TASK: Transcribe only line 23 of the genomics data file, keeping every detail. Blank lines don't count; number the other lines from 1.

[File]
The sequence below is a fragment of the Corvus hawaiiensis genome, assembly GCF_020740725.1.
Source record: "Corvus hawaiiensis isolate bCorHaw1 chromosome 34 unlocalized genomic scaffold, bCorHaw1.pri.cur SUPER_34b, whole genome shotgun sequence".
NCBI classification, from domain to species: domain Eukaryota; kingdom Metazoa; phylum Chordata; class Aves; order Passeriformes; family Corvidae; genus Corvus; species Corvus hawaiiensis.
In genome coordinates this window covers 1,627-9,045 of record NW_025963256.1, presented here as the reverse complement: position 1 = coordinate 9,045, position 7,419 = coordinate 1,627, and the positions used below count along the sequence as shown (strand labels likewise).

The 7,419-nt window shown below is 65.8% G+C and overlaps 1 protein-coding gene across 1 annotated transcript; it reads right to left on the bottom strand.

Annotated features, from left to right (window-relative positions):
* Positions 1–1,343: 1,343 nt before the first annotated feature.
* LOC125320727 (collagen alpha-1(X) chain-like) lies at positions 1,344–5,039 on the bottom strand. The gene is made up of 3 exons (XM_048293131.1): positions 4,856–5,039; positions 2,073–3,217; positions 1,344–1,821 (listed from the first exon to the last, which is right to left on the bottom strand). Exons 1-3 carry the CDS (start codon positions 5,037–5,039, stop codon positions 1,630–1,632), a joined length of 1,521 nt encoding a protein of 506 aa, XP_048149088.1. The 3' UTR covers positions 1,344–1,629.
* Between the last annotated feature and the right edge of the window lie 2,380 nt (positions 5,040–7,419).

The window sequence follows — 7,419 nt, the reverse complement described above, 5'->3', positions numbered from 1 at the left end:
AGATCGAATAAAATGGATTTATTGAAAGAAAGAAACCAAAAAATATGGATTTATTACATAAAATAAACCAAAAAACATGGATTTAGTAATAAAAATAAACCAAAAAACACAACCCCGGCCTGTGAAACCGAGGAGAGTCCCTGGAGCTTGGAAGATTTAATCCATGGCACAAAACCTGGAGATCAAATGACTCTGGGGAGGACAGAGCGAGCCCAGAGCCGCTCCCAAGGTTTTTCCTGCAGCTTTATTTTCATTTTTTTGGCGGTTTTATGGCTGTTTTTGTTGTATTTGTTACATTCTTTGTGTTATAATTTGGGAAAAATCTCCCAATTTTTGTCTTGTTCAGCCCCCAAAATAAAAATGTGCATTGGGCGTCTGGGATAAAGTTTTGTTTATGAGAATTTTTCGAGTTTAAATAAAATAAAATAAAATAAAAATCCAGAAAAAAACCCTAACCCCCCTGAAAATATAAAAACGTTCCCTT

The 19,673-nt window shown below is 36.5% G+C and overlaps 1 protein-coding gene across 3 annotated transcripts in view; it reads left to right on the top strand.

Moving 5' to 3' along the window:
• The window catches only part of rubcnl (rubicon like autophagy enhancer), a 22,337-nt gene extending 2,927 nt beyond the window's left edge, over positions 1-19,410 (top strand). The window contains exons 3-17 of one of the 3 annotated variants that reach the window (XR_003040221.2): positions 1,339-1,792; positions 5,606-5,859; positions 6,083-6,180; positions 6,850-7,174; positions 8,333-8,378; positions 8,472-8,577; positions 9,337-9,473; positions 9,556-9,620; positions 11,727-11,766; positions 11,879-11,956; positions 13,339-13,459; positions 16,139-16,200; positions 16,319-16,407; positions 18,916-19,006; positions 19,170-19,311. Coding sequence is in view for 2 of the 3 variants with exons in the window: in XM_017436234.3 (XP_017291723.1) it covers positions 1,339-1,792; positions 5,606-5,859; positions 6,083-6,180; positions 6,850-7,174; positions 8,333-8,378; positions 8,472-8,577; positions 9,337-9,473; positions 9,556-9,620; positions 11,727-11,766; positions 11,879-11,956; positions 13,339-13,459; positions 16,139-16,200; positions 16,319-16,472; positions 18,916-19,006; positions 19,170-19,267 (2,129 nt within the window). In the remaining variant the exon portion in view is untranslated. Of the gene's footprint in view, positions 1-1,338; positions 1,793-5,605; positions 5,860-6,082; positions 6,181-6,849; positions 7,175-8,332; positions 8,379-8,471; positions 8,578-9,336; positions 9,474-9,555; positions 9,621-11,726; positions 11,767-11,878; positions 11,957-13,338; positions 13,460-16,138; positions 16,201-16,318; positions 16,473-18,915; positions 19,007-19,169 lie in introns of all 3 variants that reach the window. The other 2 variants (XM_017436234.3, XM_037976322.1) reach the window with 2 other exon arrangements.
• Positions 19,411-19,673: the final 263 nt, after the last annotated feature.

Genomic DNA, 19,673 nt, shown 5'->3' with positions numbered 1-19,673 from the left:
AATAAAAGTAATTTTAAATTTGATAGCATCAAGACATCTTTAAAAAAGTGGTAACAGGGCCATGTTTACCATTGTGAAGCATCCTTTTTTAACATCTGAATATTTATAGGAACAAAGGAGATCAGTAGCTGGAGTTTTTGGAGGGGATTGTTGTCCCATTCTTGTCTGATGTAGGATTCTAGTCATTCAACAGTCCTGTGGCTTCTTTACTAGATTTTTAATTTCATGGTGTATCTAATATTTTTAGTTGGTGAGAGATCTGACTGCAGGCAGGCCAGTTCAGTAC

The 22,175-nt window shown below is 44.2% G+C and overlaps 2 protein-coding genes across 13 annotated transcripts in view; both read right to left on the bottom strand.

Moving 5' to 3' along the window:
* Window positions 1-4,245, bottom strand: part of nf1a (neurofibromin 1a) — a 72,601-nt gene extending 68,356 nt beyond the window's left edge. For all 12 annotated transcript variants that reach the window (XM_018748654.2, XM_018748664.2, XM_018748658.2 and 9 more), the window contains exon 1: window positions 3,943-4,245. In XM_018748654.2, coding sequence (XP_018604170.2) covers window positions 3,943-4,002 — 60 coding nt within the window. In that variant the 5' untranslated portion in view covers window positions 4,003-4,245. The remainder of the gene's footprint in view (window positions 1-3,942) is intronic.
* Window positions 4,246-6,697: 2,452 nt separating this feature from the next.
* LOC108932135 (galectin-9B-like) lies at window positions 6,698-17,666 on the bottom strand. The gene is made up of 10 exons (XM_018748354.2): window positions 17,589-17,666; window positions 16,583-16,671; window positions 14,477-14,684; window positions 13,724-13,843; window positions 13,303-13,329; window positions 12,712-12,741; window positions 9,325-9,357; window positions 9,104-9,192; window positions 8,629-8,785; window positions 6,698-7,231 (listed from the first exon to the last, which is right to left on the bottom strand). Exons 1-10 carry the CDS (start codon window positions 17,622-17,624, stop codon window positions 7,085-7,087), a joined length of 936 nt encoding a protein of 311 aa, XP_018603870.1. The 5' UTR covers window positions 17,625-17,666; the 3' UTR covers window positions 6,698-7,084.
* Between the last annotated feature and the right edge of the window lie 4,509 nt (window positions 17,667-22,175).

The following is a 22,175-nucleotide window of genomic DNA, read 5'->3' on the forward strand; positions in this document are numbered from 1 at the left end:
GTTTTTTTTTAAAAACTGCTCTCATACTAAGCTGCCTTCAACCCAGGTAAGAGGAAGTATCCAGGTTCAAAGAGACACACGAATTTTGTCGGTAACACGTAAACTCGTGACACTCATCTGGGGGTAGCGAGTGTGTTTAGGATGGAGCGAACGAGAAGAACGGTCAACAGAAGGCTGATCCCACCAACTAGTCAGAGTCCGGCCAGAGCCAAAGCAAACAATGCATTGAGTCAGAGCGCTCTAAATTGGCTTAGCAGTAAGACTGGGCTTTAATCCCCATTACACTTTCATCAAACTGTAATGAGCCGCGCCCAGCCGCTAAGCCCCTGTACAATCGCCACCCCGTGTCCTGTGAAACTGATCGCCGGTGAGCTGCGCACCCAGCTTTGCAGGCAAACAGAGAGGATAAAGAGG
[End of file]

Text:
* Between the last annotated feature and the right edge of the window lie 4,509 nt (window positions 17,667-22,175).